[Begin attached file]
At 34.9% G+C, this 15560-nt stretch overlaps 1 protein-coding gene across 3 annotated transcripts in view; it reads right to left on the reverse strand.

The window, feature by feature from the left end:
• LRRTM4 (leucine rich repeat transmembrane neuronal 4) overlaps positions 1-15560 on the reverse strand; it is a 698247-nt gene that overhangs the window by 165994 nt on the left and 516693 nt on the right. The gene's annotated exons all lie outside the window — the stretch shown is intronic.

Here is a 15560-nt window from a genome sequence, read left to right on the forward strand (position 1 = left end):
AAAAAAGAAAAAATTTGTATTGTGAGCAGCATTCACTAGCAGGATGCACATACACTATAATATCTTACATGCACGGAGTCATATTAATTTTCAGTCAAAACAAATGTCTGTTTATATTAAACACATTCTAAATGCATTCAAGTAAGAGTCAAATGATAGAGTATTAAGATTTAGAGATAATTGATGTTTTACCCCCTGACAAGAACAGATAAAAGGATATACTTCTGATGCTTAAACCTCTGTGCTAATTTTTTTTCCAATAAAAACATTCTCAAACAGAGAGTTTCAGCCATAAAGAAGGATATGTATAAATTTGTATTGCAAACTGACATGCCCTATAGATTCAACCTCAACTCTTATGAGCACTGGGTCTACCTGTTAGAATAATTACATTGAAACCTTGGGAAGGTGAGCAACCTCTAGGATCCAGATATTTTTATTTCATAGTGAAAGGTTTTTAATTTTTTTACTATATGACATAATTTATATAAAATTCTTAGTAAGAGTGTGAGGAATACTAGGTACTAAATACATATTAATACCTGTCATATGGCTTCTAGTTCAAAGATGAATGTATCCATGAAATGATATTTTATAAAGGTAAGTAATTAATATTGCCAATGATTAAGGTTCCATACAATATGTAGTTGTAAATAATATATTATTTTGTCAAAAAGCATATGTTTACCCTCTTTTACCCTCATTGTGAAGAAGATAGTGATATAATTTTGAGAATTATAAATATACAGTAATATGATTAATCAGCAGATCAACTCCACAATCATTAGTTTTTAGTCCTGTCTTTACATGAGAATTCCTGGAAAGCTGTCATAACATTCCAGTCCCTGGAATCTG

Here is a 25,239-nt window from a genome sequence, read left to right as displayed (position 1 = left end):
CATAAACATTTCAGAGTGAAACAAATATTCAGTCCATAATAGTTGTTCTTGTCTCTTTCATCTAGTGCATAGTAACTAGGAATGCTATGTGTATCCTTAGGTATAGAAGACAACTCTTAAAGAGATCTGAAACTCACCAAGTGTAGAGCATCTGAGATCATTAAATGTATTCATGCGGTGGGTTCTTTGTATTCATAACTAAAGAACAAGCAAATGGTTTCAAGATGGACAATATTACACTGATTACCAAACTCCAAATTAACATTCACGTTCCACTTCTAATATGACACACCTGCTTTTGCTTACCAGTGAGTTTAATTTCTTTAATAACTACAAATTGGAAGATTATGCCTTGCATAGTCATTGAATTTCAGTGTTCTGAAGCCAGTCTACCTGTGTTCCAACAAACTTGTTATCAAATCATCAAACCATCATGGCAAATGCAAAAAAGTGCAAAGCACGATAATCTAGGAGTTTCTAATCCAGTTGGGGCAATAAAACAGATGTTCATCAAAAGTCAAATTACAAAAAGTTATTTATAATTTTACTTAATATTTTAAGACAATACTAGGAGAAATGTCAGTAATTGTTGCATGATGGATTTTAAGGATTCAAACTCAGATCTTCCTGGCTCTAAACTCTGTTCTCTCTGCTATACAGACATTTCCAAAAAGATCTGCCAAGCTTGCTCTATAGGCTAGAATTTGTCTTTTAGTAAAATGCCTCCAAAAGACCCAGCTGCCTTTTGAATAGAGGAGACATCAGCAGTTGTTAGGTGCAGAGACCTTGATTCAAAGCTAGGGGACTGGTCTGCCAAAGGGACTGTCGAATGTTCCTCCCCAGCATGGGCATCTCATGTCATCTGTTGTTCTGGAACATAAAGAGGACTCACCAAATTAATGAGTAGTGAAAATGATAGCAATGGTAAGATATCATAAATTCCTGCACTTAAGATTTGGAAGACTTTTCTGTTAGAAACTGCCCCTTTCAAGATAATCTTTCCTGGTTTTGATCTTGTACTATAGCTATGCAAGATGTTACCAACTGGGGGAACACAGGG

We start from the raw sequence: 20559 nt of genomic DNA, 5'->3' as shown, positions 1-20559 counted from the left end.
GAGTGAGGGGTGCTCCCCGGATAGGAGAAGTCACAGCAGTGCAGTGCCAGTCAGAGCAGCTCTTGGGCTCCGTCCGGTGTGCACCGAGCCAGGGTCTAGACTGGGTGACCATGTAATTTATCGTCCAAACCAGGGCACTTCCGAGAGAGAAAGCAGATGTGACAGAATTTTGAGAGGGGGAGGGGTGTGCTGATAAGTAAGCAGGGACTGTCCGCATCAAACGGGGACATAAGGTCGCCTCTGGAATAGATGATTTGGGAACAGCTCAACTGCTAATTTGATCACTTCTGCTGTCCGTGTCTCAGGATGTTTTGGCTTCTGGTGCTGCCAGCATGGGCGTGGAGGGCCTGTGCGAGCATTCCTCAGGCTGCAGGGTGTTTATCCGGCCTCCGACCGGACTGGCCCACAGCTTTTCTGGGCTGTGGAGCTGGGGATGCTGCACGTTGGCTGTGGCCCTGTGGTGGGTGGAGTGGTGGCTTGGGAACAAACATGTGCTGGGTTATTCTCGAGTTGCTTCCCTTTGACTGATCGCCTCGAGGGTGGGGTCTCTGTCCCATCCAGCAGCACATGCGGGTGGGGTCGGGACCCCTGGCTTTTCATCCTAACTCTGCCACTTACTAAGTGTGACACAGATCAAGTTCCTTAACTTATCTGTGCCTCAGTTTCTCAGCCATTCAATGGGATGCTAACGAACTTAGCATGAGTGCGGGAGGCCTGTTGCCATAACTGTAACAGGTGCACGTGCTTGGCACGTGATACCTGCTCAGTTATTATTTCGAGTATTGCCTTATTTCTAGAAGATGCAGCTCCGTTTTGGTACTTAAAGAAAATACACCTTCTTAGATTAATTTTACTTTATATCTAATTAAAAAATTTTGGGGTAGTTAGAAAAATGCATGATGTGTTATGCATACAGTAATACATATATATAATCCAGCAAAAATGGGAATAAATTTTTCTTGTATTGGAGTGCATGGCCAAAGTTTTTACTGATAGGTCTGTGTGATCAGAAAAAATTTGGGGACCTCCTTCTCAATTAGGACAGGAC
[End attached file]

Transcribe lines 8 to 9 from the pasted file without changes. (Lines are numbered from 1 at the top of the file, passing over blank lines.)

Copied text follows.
We start from the raw sequence: 20559 nt of genomic DNA, 5'->3' as shown, positions 1-20559 counted from the left end.
GAGTGAGGGGTGCTCCCCGGATAGGAGAAGTCACAGCAGTGCAGTGCCAGTCAGAGCAGCTCTTGGGCTCCGTCCGGTGTGCACCGAGCCAGGGTCTAGACTGGGTGACCATGTAATTTATCGTCCAAACCAGGGCACTTCCGAGAGAGAAAGCAGATGTGACAGAATTTTGAGAGGGGGAGGGGTGTGCTGATAAGTAAGCAGGGACTGTCCGCATCAAACGGGGACATAAGGTCGCCTCTGGAATAGATGATTTGGGAACAGCTCAACTGCTAATTTGATCACTTCTGCTGTCCGTGTCTCAGGATGTTTTGGCTTCTGGTGCTGCCAGCATGGGCGTGGAGGGCCTGTGCGAGCATTCCTCAGGCTGCAGGGTGTTTATCCGGCCTCCGACCGGACTGGCCCACAGCTTTTCTGGGCTGTGGAGCTGGGGATGCTGCACGTTGGCTGTGGCCCTGTGGTGGGTGGAGTGGTGGCTTGGGAACAAACATGTGCTGGGTTATTCTCGAGTTGCTTCCCTTTGACTGATCGCCTCGAGGGTGGGGTCTCTGTCCCATCCAGCAGCACATGCGGGTGGGGTCGGGACCCCTGGCTTTTCATCCTAACTCTGCCACTTACTAAGTGTGACACAGATCAAGTTCCTTAACTTATCTGTGCCTCAGTTTCTCAGCCATTCAATGGGATGCTAACGAACTTAGCATGAGTGCGGGAGGCCTGTTGCCATAACTGTAACAGGTGCACGTGCTTGGCACGTGATACCTGCTCAGTTATTATTTCGAGTATTGCCTTATTTCTAGAAGATGCAGCTCCGTTTTGGTACTTAAAGAAAATACACCTTCTTAGATTAATTTTACTTTATATCTAATTAAAAAATTTTGGGGTAGTTAGAAAAATGCATGATGTGTTATGCATACAGTAATACATATATATAATCCAGCAAAAATGGGAATAAATTTTTCTTGTATTGGAGTGCATGGCCAAAGTTTTTACTGATAGGTCTGTGTGATCAGAAAAAATTTGGGGACCTCCTTCTCAATTAGGACAGGAC